To contact the editor responsible for this story: Darren Boey at

Bilateral border talks held with Vietnam

25 February 2011
Vong Sokheng
Source: Phnom Penh Post

As tension over the Kingdom’s western border continues to simmer following clashes between Cambodian and Thai forces earlier this month, attention turned to the east yesterday with a meeting of officials from Vietnam and Cambodia’s bilateral Joint Border Committee.

Var Kimhong, senior minister in charge of border affairs, joined Vietnamese deputy foreign minister and JBC co-chairman Ho Xuan Son yesterday at the Council of Ministers to discuss the countries’ demarcation progress from 2010 and plan additional efforts for this year.

Last year, the countries agreed on 155 kilometres worth of demarcation, or roughly 31 percent of their boundary, Var Kimhong said yesterday, adding that demarcation was 66 percent complete overall.

“We hope that the process will be complete by 2012 according to our goal,” Var Kimhong said yesterday.

The Danish firm BLOM Geomatics AS was awarded a US$1.5 million contract to map the Cambodian-Vietnamese border following a competitive bidding process last year.

On Tuesday, the Supreme Court heard the case of opposition leader Sam Rainsy and two villagers from Svay Rieng province who were arrested in 2009 after a protest against alleged Vietnamese encroachment along the border in which they uprooted demarcation posts. The two villagers were found guilty of destruction of public property and jailed, serving nearly a year in prison before their release in October; Sam Rainsy remains abroad to avoid prosecution.

The Sam Rainsy Party leader was also found guilty of disinformation last year in connection with attempts to vindicate his border protest; in total, he faces 12 years in prison if he returns to the country.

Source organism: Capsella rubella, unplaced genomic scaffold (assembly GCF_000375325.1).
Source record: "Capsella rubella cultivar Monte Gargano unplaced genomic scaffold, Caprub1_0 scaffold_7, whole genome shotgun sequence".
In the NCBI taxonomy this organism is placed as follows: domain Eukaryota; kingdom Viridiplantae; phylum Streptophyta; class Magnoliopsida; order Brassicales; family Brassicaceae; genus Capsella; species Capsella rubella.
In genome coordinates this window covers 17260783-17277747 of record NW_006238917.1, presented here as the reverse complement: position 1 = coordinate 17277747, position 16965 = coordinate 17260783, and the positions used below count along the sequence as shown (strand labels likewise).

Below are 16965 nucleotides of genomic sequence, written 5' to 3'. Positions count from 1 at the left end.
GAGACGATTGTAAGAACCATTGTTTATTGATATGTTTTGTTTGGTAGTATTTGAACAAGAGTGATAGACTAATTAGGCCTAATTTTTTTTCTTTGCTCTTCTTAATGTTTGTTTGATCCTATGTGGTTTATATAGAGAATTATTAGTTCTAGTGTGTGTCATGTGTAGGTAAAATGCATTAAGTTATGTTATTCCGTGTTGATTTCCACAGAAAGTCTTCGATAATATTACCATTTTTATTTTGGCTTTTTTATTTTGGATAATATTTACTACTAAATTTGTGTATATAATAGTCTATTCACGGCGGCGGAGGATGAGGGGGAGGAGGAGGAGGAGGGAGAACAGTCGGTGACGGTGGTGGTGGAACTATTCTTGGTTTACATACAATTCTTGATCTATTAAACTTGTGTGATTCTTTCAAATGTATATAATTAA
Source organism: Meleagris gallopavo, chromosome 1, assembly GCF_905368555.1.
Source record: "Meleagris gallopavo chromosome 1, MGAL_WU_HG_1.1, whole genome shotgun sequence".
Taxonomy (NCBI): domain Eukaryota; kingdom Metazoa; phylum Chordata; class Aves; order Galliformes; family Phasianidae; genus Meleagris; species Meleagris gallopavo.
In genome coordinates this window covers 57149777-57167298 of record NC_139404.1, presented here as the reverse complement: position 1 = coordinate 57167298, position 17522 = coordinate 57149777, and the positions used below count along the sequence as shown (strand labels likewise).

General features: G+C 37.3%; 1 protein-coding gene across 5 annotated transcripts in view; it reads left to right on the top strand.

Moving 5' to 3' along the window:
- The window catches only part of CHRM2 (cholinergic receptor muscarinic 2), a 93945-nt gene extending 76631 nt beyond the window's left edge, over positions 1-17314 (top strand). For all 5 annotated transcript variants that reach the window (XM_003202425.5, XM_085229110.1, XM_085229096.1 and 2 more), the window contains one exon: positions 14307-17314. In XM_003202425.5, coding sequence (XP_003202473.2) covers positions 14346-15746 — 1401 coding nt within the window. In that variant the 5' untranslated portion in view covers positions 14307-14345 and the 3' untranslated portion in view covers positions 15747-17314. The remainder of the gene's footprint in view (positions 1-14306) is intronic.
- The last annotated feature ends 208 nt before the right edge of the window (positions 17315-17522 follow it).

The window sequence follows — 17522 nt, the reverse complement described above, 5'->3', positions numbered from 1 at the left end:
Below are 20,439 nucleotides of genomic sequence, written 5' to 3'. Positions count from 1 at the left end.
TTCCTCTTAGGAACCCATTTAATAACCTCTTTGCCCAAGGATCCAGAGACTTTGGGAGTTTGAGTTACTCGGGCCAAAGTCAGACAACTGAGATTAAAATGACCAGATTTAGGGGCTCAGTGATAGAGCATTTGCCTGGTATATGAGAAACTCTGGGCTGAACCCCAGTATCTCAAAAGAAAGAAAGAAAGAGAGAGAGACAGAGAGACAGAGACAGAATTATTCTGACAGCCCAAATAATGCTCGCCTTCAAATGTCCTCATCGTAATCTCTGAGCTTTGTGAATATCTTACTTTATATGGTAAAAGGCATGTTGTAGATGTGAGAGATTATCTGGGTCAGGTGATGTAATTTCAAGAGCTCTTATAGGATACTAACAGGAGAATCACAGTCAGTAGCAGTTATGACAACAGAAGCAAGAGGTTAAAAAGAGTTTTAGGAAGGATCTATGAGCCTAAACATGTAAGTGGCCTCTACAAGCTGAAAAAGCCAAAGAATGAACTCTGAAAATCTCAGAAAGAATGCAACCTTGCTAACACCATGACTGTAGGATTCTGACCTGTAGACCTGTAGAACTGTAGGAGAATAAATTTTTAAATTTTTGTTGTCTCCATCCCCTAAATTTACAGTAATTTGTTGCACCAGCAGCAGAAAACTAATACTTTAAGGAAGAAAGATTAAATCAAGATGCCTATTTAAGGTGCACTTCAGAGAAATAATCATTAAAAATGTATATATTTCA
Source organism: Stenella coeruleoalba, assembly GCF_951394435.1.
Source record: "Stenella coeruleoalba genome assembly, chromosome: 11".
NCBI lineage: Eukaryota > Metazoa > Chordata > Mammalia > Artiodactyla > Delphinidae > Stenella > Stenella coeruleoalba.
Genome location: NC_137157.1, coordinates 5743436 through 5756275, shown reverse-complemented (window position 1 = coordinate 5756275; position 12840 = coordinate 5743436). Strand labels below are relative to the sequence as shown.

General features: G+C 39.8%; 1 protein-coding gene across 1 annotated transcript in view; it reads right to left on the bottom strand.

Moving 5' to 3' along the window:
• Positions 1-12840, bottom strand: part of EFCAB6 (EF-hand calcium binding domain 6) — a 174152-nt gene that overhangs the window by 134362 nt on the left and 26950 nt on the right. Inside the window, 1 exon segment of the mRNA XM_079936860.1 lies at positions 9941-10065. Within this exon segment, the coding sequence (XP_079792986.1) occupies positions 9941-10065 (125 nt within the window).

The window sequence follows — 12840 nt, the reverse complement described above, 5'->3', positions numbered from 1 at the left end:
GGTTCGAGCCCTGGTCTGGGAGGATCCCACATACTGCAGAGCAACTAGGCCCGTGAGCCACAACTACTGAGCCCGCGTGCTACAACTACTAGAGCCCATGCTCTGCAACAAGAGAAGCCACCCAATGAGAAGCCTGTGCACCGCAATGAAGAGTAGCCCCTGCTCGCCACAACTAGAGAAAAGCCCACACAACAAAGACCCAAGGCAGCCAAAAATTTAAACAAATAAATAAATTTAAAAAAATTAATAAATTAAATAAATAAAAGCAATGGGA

Var Kimhong said yesterday that Sam Rainsy’s actions had created an “obstacle” for the demarcation process.

Vietnam: New Decree Punishes Press

Reporters Required to Publish News Sources

(New York, February 24, 2011) – The Vietnamese government’s new media decree, which fines journalists for vague infractions and requires them to publish sources, is a further blow to freedom of expression in Vietnam, Human Rights Watch said today. Decree No. 2, Sanctions for Administrative Violations in Journalism and Publishing, goes into effect on February 25, 2011.

The decree, which Prime Minister Nguyen Tan Dung signed on January 6, stipulates fines from one million to 40 million dong (US$50–2,000) for journalists and newspapers that violate the decree’s overly broad and vague provisions, such as failing to abide by the requirements of the 1990 Press Law (as amended in 1999) to “provide honest domestic and international news in accordance with the interests of the country and the people.”

“The decree’s vague and arbitrary provisions are a prescription for wide-ranging self-censorship,” said Phil Robertson, deputy Asia director at Human Rights Watch. “The ‘interests of the country and the people’ are best served by letting journalists publish honest news, not by punishing them.”

Decree No. 2 authorizes many branches of government to impose fines on journalists and newspapers at any time, based on arbitrary determinations by officials at various levels and from numerous agencies of what constitutes “the interests of the country and the people.” These include inspectors from the Ministry of Information and Communications, chairs of the People’s Committees at all levels, the police force, the border army, the marine police, customs and tax officials, market management inspectors, and others.

“In any country, authorizing officials from multiple departments and levels to regulate media content and impose fines would be a disaster, but this is especially dangerous in Vietnam, where corruption is deep-seated and endemic,” Robertson said. “Instead of being used to improve journalistic standards, this law will become yet another way for local officials to fatten their own purses.”